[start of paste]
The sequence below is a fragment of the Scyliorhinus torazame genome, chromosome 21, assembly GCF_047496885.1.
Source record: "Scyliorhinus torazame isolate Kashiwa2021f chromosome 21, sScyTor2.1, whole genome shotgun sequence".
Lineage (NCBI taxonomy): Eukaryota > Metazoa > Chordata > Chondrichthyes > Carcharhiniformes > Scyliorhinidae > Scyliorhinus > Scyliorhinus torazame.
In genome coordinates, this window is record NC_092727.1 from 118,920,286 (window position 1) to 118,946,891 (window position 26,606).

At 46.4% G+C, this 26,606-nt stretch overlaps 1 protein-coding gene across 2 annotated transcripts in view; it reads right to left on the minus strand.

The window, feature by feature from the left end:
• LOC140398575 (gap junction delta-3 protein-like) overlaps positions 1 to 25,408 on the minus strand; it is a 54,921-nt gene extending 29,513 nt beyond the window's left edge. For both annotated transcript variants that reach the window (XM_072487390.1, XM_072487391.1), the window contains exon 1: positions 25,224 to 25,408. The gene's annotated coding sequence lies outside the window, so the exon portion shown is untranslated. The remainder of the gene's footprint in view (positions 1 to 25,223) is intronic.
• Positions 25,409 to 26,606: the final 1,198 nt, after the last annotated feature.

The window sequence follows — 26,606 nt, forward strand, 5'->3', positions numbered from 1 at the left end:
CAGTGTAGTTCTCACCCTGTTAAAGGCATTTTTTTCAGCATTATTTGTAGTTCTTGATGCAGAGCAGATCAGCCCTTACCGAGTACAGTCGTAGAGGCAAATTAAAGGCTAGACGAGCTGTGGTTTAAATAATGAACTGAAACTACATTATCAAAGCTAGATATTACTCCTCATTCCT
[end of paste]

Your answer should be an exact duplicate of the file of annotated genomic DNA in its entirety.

The sequence below is a fragment of the Scyliorhinus torazame genome, chromosome 21, assembly GCF_047496885.1.
Source record: "Scyliorhinus torazame isolate Kashiwa2021f chromosome 21, sScyTor2.1, whole genome shotgun sequence".
Lineage (NCBI taxonomy): Eukaryota > Metazoa > Chordata > Chondrichthyes > Carcharhiniformes > Scyliorhinidae > Scyliorhinus > Scyliorhinus torazame.
In genome coordinates, this window is record NC_092727.1 from 118,920,286 (window position 1) to 118,946,891 (window position 26,606).

At 46.4% G+C, this 26,606-nt stretch overlaps 1 protein-coding gene across 2 annotated transcripts in view; it reads right to left on the minus strand.

The window, feature by feature from the left end:
• LOC140398575 (gap junction delta-3 protein-like) overlaps positions 1 to 25,408 on the minus strand; it is a 54,921-nt gene extending 29,513 nt beyond the window's left edge. For both annotated transcript variants that reach the window (XM_072487390.1, XM_072487391.1), the window contains exon 1: positions 25,224 to 25,408. The gene's annotated coding sequence lies outside the window, so the exon portion shown is untranslated. The remainder of the gene's footprint in view (positions 1 to 25,223) is intronic.
• Positions 25,409 to 26,606: the final 1,198 nt, after the last annotated feature.

The window sequence follows — 26,606 nt, forward strand, 5'->3', positions numbered from 1 at the left end:
CAGTGTAGTTCTCACCCTGTTAAAGGCATTTTTTTCAGCATTATTTGTAGTTCTTGATGCAGAGCAGATCAGCCCTTACCGAGTACAGTCGTAGAGGCAAATTAAAGGCTAGACGAGCTGTGGTTTAAATAATGAACTGAAACTACATTATCAAAGCTAGATATTACTCCTCATTCCT